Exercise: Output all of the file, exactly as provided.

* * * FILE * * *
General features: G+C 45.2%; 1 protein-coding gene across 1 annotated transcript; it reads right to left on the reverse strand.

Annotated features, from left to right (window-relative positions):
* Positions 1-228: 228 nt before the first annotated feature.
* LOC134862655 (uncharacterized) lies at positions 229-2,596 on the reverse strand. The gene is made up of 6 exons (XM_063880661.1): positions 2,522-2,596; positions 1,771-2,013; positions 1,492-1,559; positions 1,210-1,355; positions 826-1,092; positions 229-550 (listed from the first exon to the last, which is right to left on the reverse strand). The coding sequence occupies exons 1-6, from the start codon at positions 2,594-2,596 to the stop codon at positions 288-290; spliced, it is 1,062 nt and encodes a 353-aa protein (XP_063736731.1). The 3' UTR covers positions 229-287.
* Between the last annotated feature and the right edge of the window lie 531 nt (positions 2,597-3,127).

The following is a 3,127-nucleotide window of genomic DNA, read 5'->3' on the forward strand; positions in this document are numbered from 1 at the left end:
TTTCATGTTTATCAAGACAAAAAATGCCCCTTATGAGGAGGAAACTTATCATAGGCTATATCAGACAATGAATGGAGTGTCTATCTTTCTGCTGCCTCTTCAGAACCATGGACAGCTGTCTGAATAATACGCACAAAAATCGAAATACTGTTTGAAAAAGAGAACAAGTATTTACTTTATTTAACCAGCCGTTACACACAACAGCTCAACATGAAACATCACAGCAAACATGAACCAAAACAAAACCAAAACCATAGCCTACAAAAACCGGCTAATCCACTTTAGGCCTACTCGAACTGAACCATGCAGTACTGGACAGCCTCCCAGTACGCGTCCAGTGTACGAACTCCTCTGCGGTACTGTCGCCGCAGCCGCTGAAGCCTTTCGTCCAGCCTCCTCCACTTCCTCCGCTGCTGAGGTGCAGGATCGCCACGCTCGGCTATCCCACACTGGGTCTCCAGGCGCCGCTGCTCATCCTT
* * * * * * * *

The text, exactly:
General features: G+C 45.2%; 1 protein-coding gene across 1 annotated transcript; it reads right to left on the reverse strand.

Annotated features, from left to right (window-relative positions):
* Positions 1-228: 228 nt before the first annotated feature.
* LOC134862655 (uncharacterized) lies at positions 229-2,596 on the reverse strand. The gene is made up of 6 exons (XM_063880661.1): positions 2,522-2,596; positions 1,771-2,013; positions 1,492-1,559; positions 1,210-1,355; positions 826-1,092; positions 229-550 (listed from the first exon to the last, which is right to left on the reverse strand). The coding sequence occupies exons 1-6, from the start codon at positions 2,594-2,596 to the stop codon at positions 288-290; spliced, it is 1,062 nt and encodes a 353-aa protein (XP_063736731.1). The 3' UTR covers positions 229-287.
* Between the last annotated feature and the right edge of the window lie 531 nt (positions 2,597-3,127).

The following is a 3,127-nucleotide window of genomic DNA, read 5'->3' on the forward strand; positions in this document are numbered from 1 at the left end:
TTTCATGTTTATCAAGACAAAAAATGCCCCTTATGAGGAGGAAACTTATCATAGGCTATATCAGACAATGAATGGAGTGTCTATCTTTCTGCTGCCTCTTCAGAACCATGGACAGCTGTCTGAATAATACGCACAAAAATCGAAATACTGTTTGAAAAAGAGAACAAGTATTTACTTTATTTAACCAGCCGTTACACACAACAGCTCAACATGAAACATCACAGCAAACATGAACCAAAACAAAACCAAAACCATAGCCTACAAAAACCGGCTAATCCACTTTAGGCCTACTCGAACTGAACCATGCAGTACTGGACAGCCTCCCAGTACGCGTCCAGTGTACGAACTCCTCTGCGGTACTGTCGCCGCAGCCGCTGAAGCCTTTCGTCCAGCCTCCTCCACTTCCTCCGCTGCTGAGGTGCAGGATCGCCACGCTCGGCTATCCCACACTGGGTCTCCAGGCGCCGCTGCTCATCCTT